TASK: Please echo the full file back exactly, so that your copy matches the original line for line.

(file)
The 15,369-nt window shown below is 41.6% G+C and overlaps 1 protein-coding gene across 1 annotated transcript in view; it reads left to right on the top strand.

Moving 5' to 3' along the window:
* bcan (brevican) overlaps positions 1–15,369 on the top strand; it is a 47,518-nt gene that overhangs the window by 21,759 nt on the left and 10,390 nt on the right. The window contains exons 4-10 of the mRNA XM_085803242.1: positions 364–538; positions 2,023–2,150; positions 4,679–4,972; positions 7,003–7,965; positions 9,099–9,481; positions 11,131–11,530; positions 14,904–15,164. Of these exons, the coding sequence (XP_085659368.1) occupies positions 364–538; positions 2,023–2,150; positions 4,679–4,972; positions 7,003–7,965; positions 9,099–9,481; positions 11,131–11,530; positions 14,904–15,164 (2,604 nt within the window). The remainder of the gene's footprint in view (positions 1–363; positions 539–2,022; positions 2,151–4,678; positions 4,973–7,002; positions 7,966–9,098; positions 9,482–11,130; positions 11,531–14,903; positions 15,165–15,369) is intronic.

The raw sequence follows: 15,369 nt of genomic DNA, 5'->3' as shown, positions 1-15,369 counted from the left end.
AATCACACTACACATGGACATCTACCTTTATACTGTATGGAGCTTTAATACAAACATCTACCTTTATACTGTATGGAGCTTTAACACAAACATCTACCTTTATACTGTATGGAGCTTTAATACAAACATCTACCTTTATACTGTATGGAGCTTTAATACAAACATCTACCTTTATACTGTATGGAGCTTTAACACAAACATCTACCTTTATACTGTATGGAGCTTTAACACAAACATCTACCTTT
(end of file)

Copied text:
The 15,369-nt window shown below is 41.6% G+C and overlaps 1 protein-coding gene across 1 annotated transcript in view; it reads left to right on the top strand.

Moving 5' to 3' along the window:
* bcan (brevican) overlaps positions 1–15,369 on the top strand; it is a 47,518-nt gene that overhangs the window by 21,759 nt on the left and 10,390 nt on the right. The window contains exons 4-10 of the mRNA XM_085803242.1: positions 364–538; positions 2,023–2,150; positions 4,679–4,972; positions 7,003–7,965; positions 9,099–9,481; positions 11,131–11,530; positions 14,904–15,164. Of these exons, the coding sequence (XP_085659368.1) occupies positions 364–538; positions 2,023–2,150; positions 4,679–4,972; positions 7,003–7,965; positions 9,099–9,481; positions 11,131–11,530; positions 14,904–15,164 (2,604 nt within the window). The remainder of the gene's footprint in view (positions 1–363; positions 539–2,022; positions 2,151–4,678; positions 4,973–7,002; positions 7,966–9,098; positions 9,482–11,130; positions 11,531–14,903; positions 15,165–15,369) is intronic.

The raw sequence follows: 15,369 nt of genomic DNA, 5'->3' as shown, positions 1-15,369 counted from the left end.
AATCACACTACACATGGACATCTACCTTTATACTGTATGGAGCTTTAATACAAACATCTACCTTTATACTGTATGGAGCTTTAACACAAACATCTACCTTTATACTGTATGGAGCTTTAATACAAACATCTACCTTTATACTGTATGGAGCTTTAATACAAACATCTACCTTTATACTGTATGGAGCTTTAACACAAACATCTACCTTTATACTGTATGGAGCTTTAACACAAACATCTACCTTT